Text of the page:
(b) Council Tax referenda
Specific provision is contained in the Bill requiring major precepting and billing authorities to hold a referendum where a proposed council tax is “excessive”. The Secretary of State will determine the principles used to decide whether a basic amount of council tax is “excessive”. The principles will include a comparison between the amount proposed and that levied in the preceding year. The authority must make a substitute calculation to be implemented in the event that a referendum rejects the “excessive” amount.
Regulations will govern the conduct of referenda and will reserve power to the Secretary of State to disapply the referendum duty where it appears to him that an authority will be unable to discharge their functions or meet their financial obligations without an “excessive” council tax increase.
Specific provision is made in relation to the Greater London Authority to take account of its unique constitution.
The Community Right to Challenge
A new duty is proposed requiring a local authority to consider an “expression of interest” (“EOI”) in providing or assisting in providing a service of the authority. EOIs may be made by a voluntary or community group, charity, parish council or two or more employees of the authority. Where an EOI is accepted, the authority must conduct a procurement exercise in relation to the service. An EOI may only be modified with the agreement of the proposer. The decision to reject an EOI, with reasons, must be notified to the proposer and published.
Land of Community Value
The Bill proposes a new duty on local authorities to maintain a list of assets of community value. Whether an asset is (or is not) a community asset will be determined by regulations. A parish council (or community council in Wales) or persons specified in regulations may make nominations of land to be included in the authority’s list. Regulations will provide for the procedure to be followed on receipt of a nomination. The owner of the land will have a right to review the decision and a right to appeal. A list of unsuccessful nominations, stating the reasons for the rejection, must also be maintained by the authority.
The listing of an asset of community value will take effect as a local land charge.
London: Housing and Regeneration
Part 7 of the Bill makes specific provision in relation to the GLA’s housing and regeneration functions and governance.
The GLA is currently prohibited by section 31 of the Greater London Authority Act from incurring expenditure on housing and education services. The Bill proposes to remove that prohibition in respect of housing expenditure and permit education expenditure limited to sponsoring academies.
The Bill permits the GLA, subject to permission from the Secretary of State, compulsorily to acquire land for housing and regeneration purposes. In London, the Bill proposes to transfer the exercise of the functions of the Homes and Communities Agency under the Housing and Regeneration Act 2008 to the GLA.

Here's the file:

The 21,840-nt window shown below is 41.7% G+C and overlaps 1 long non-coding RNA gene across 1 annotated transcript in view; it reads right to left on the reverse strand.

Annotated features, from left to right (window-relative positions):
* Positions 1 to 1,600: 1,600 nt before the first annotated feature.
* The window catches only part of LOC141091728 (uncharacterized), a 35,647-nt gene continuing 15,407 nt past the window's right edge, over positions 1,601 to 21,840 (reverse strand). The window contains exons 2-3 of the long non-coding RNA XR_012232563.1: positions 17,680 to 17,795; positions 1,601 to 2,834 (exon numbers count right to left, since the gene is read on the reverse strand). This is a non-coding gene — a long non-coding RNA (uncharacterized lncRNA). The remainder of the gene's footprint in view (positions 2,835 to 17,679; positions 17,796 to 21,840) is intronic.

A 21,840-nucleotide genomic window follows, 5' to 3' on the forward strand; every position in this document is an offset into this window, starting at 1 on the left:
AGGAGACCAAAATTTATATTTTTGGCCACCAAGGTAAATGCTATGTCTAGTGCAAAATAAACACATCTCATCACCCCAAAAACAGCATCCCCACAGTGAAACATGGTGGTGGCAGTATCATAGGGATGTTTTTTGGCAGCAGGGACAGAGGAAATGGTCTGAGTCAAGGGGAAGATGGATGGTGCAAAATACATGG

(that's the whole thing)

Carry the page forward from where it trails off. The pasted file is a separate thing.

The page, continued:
The Bill proposes the abolition of the London Development Agency. The duty to prepare and publish an economic development strategy for London is transferred to the Mayor. The strategy must contain an assessment of the economic conditions and proposals for the economic development of London.
London: Mayoral development corporations
A new power, to designate any area of land as a “Mayoral development area” (“MDA”), is proposed. The power may be exercised, after consultation, where the Mayor considers a designation to be expedient for furthering the GLA’s principal purposes of promoting economic development and wealth creation, promoting social development and improving the environment.
Where an area has been designated an MDA the Secretary of State must, by order, establish a Mayoral Development Corporation (“MDC”) for the area. An MDC has the object of securing the regeneration of its area and a general power to do anything it considers appropriate for its purposes. The Mayor may give guidance and/or directions to a MDC as to the exercise of its functions and may decide that an MDC is the local planning authority for its area.
A number of changes to the detail of the GLA’s governance framework under the GLA 1999 are proposed. These include:
• a power for Ministers to delegate certain non-legislative functions to the Mayor;
• the consolidation of the current six environmental strategies into one “London Environmental Strategy” and the repeal of the duty to publish a four-yearly report on the state of the environment;
• the simplification of the consultation process in relation to the Mayor’s strategies by the removal of the obligation to consult the functional bodies and the Assembly before public consultation;
• the introduction of a power of veto over a strategy proposed by the Mayor where a two thirds majority of the Assembly oppose it;
• the extension, with modifications, of the provisions of Pt 5A, Local Government Act 1972 (access to meeting and documents), to Transport for London.